In the UK, it is estimated that six million residential and non-residential properties are at risk of some level of coastal, river and surface flooding – that is one in every six households. What’s more, 500,000 properties are located in high-risk areas where there is a 1-in-75 chance of being flooded each year.
These are remarkable numbers, but they’re likely to get higher. Nowhere in Britain is more than 74 miles from the sea, and if the recent assessment from the Intergovernmental Panel on Climate Change is to be believed then sea levels are set to rise three feet by 2100. And it’s not just coastal areas that are likely to be affected. Britain’s penchant for situating at least 10% of new homes on floodplains such as the Thames Gateway is also adding to the households at risk.
The Association of British Insurers (ABI) noted concerns that the existing Statement of Principles agreement was no longer functioning as originally intended and another solution was urgently needed.
In August, after a period of lobbying, the UK government agreed to a £10.50 levy on each household premium from 2015 to fund Flood Re, a scheme that will provide £180m each year to subsidise the insurance to high-risk households. The government has also agreed to invest an additional £370 million in flood defences in 2015/16 and to increase this sum in line with inflation over the following five years.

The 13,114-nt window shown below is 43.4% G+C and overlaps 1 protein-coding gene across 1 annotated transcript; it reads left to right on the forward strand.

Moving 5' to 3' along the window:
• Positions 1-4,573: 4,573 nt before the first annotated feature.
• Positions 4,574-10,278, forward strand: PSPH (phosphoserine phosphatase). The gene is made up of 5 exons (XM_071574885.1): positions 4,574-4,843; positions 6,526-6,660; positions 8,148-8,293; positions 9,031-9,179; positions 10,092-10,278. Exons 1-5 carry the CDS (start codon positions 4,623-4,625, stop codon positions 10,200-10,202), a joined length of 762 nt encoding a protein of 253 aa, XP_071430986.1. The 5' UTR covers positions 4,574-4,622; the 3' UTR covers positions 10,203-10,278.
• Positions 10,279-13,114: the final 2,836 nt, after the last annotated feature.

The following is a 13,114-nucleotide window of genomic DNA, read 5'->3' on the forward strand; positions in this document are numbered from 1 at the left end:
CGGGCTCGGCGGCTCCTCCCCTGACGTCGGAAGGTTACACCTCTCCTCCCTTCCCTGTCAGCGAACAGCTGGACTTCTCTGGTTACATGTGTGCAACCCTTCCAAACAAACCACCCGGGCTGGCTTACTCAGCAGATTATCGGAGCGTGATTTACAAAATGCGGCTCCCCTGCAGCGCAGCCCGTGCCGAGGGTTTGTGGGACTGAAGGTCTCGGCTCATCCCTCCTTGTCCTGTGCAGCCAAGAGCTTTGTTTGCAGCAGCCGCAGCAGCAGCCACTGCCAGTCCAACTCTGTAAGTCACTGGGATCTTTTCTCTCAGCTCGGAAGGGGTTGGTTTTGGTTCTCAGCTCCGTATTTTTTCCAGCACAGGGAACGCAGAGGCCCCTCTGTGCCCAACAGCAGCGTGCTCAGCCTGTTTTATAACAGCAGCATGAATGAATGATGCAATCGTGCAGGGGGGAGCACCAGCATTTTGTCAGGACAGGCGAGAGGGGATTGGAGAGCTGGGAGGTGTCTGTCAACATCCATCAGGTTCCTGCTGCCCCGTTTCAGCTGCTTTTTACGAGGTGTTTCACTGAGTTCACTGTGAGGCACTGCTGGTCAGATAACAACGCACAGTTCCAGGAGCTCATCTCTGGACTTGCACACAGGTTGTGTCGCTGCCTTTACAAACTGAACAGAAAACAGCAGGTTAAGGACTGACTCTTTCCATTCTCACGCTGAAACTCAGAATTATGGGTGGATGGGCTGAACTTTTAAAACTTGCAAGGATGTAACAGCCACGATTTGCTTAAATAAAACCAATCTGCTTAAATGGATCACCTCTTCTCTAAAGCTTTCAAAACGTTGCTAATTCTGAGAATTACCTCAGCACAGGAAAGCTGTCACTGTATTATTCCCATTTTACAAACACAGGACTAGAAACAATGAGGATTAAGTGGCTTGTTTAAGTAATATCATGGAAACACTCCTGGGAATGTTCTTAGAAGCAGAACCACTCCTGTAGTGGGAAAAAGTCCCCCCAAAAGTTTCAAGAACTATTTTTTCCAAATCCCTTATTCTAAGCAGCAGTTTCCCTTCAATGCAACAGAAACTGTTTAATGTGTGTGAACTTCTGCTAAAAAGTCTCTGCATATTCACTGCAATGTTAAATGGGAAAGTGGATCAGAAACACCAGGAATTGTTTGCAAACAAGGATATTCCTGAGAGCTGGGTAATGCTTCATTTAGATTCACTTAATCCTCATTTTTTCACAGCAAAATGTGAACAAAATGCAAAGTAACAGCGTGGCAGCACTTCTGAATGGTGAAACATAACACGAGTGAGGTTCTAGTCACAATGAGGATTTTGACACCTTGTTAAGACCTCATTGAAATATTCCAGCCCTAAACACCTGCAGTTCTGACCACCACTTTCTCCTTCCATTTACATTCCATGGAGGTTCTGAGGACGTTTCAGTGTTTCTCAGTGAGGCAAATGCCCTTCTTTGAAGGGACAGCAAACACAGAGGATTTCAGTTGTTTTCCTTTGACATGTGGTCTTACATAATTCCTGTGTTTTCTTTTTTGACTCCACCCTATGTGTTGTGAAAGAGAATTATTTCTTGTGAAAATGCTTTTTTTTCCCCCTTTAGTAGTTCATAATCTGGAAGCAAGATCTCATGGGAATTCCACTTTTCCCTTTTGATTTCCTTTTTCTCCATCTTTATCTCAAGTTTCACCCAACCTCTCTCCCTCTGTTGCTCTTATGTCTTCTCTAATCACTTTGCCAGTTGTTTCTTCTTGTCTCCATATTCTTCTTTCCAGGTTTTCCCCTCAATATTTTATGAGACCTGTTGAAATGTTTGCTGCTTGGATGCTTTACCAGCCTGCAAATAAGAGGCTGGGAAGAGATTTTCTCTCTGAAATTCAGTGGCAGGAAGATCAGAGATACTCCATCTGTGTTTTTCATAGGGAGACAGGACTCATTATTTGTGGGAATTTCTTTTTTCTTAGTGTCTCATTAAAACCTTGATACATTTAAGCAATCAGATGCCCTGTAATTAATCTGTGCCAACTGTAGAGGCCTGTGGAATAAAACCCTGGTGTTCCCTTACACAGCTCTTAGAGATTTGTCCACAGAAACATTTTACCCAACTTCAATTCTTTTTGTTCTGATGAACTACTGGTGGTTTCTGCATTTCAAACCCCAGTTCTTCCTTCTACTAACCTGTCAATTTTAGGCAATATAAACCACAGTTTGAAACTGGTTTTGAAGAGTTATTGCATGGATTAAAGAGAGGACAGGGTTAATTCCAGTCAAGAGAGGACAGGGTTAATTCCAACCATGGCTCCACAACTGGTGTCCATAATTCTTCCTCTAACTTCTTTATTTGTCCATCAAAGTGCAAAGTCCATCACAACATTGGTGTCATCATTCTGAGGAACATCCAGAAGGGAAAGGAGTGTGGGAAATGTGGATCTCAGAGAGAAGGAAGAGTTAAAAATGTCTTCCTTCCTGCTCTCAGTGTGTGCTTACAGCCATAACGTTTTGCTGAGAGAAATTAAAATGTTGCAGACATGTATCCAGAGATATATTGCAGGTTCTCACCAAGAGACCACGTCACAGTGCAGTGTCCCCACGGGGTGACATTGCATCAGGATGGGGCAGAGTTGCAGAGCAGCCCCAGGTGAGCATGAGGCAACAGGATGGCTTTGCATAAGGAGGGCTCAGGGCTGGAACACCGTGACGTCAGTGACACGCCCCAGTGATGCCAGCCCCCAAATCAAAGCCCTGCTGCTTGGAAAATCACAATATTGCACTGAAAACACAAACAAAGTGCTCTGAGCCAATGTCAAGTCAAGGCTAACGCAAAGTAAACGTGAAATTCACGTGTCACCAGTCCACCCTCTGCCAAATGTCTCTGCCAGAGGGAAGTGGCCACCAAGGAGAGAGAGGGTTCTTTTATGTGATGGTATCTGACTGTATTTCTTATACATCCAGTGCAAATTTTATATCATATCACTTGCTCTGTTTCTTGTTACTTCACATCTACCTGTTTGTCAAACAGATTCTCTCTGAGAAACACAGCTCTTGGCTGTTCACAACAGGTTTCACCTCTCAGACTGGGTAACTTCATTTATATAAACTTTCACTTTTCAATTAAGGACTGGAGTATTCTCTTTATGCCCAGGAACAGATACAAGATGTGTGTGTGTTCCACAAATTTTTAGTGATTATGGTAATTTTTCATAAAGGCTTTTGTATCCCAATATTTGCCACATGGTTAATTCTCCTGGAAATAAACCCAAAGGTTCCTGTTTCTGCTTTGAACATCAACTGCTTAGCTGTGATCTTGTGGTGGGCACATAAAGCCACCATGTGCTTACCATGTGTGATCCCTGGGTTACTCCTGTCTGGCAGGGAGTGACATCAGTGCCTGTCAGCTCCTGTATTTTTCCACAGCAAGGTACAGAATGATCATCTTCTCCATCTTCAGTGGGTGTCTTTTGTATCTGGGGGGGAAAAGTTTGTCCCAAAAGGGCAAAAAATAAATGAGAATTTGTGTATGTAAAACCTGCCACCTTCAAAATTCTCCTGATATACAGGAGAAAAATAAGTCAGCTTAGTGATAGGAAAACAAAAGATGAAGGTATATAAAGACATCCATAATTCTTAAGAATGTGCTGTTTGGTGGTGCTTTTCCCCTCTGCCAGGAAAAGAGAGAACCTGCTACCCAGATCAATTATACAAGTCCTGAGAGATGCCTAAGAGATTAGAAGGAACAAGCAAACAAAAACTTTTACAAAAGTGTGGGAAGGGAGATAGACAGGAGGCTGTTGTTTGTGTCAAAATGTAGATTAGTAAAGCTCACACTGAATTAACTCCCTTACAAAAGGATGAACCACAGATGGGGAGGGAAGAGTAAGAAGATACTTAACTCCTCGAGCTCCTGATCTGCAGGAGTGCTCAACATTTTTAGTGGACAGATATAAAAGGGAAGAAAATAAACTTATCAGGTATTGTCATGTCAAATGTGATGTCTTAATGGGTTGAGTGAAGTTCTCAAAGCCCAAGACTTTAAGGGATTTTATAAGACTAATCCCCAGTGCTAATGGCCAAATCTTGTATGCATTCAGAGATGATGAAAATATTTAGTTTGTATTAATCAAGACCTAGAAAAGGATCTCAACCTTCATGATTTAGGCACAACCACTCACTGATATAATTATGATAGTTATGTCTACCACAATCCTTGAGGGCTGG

No cover for the high-risk?
It’s a good starting point, but it already has its critics. Flood Re is unlikely to cover housing built after 2009 or high-risk homes in the highest council tax band. Nor will it include the UK’s 14 million small businesses.
Another equally pressing issue that the ABI and others have is that the existing “>Statement of Principles agreement with the UK government was no longer working and something else, at least in the short to medium term, was needed if stakeholders felt that a free market would not operate satisfactorily.